What alternatives are there to Soundcloud? (Part 4: Bandcamp)

There were various articles last summer predicting doom and gloom for Soundcloud before they were rescued. With that in mind, I did a little research into what alternatives independent musicians have to Soundcloud.

This is part 4 of the series aimed at independent artists. Comments relate to the free version of Bandcamp: there is a Pro subscription available allowing more advanced features like uploading videos and customising your bandcamp domain name, but it costs $10 per month, beyond the budget for many small artists.

Bandcamp's welcome page

Bandcamp’s front page


Bandcamp is a well-established site for indie artists, geared up around selling downloads. Musicians can also allow listeners to stream their material, so they can decide if they will like it before they buy. Posting music here is a way of releasing material, but Bandcamp do not offer distribution services beyond their site, so this doesn’t get you onto Apple Music, Amazon, Spotify and so on: you will need to release your work through an additional distribution service if you want to get into those outlets.

Bandcamp is not a particularly suitable place for sharing rough mixes or material you’re not sure about to get feedback – listeners can’t leave comments and it may cause confusion if you post unfinished material in your store. That said, you can post tracks for free, allowing people to download for ‘£0 or more’, so that does give an option to differentiate between work in progress and finished items that you charge for. Anyone doing that would need to make sure it was well communicated, however, and there are possible reputation issues if you post work before it is really listenable.

There are some social aspects to Bandcamp, but it’s somewhat limited:  You can ‘like’ tracks via Facebook or tweet them directly from inside the site; music fans have their own pages and can follow each other as well as their favourite artists. Bandcamp encourage you to follow other fans with similar taste and check out their ‘collection’, to aid music discovery.  There’s also a music discovery page with features and which shows which albums or tracks are being bought right now, with the option to click through and listen. When you follow an artist, they can email to let you know when they have a new track available.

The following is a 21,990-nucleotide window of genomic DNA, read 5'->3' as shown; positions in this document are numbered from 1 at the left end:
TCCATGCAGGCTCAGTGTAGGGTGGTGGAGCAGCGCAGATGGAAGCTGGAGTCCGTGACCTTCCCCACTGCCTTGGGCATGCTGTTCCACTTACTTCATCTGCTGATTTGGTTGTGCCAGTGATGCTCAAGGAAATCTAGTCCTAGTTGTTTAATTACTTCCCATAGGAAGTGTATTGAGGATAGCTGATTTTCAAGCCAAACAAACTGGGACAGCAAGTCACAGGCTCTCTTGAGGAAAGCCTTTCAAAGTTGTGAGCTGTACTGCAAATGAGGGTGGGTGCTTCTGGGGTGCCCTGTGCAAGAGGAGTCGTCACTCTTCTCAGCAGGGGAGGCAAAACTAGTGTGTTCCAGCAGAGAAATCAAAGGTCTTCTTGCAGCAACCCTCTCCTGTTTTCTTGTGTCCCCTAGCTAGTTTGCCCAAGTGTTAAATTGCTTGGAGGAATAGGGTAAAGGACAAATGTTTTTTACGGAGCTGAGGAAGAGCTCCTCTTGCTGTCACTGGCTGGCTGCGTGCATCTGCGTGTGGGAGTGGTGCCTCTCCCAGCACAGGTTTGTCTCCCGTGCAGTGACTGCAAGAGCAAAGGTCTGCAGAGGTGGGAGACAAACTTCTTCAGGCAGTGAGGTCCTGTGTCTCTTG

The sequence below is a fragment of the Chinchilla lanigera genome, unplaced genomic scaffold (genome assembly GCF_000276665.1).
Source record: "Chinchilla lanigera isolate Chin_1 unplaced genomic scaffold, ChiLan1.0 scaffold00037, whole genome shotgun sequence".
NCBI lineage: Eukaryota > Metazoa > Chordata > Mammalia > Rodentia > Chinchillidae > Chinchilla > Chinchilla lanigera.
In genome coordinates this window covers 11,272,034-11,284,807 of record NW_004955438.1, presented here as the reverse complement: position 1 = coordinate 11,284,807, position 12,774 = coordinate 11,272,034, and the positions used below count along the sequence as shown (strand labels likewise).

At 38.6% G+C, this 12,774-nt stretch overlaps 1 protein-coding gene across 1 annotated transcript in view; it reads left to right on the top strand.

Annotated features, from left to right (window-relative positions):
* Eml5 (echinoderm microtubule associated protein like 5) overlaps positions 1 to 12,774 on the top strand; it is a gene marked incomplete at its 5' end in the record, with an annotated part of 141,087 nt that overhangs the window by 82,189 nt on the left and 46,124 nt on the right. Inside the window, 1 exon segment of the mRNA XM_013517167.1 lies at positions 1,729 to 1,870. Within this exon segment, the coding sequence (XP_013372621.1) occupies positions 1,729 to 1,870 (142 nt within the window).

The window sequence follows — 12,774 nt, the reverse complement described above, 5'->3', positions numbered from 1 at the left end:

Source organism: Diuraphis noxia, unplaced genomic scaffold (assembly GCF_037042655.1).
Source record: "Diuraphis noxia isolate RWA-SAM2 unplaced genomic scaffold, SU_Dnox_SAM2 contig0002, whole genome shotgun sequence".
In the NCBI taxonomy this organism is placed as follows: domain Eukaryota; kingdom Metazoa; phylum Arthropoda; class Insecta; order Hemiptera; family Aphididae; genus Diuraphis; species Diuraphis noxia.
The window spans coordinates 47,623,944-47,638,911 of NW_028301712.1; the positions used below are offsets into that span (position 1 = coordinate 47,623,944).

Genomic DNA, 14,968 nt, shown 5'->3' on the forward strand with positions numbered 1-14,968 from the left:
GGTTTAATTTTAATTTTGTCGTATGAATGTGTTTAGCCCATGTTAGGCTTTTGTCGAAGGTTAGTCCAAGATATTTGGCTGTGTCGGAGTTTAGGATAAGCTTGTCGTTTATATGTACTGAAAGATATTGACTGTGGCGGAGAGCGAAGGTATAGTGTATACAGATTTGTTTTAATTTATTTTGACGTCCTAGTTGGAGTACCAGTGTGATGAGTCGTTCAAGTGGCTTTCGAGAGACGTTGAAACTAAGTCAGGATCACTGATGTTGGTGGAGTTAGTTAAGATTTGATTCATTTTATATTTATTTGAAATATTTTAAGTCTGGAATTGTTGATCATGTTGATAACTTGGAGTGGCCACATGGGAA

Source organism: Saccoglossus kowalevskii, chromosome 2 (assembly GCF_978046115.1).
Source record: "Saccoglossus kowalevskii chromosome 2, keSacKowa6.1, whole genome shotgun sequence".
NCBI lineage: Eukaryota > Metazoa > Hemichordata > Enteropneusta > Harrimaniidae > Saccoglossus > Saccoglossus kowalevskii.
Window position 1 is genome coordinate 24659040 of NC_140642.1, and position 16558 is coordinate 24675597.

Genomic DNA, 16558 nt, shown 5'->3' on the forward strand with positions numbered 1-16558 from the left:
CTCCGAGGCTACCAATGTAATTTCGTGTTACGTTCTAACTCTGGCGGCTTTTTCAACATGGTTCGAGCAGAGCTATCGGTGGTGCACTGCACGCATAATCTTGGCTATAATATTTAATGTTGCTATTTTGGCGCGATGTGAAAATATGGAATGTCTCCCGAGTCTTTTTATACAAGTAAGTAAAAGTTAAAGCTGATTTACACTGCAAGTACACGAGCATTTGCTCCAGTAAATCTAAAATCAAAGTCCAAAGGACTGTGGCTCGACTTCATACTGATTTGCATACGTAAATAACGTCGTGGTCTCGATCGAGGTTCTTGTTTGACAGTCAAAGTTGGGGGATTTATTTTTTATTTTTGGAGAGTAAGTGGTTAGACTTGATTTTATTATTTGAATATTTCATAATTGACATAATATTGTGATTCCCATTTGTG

Great for showing off albums.
Try-before-you-buy feature
You can limit the number of free streams of each track you allow listeners if you wish
You control the download price (unlike some online stores), and can offer free downloads on tracks you wish to share but not sell.
Fans can add a tip for the music they like best, when downloading.
Fans can follow artists they like, and artists can subsequently email them.
You can link your gig information to Bandcamp via the Songkick app.

This site is not really suitable for getting feedback for work in progress.
The social dimension of the site is quite limited.
Music discovery is also fairly limited: users have to be actively seeking out new music.
Downloading is already on the wane – streaming is growing fast, but is not the focus of this site. This could affect the site’s relevance within just a few years, if the site does not adapt accordingly.

Where Bandcamp works best is as a well known online store, especially if you don’t provide music downloads direct from your own website. Because this site is very well known, it’s still a standard place for indie artists to be – at least for now.  You can use Bandcamp alongside your distribution deal (e.g. through CDBaby) providing that the distribution contract is non-exclusive, so that you get the benefit of being on both platforms.

What alternatives are there to Soundcloud? (Part 3: Orfium)

This is the third installment in the series, exploring where independent musicians can make their music available to the public.

Orfium platform music discovery

Orfium platform music discovery


The concept behind Orfium is the one-stop-shop and they are pitching themselves as the ‘answer to Soundcloud’. They have been around since 2016, and are a social network where you can also sell and monetize your music. The platform is effectively designed to be something like Soundcloud meets CDBaby. (Which would incidentally make a great combination if CDBaby were to get hold of Soundcloud.)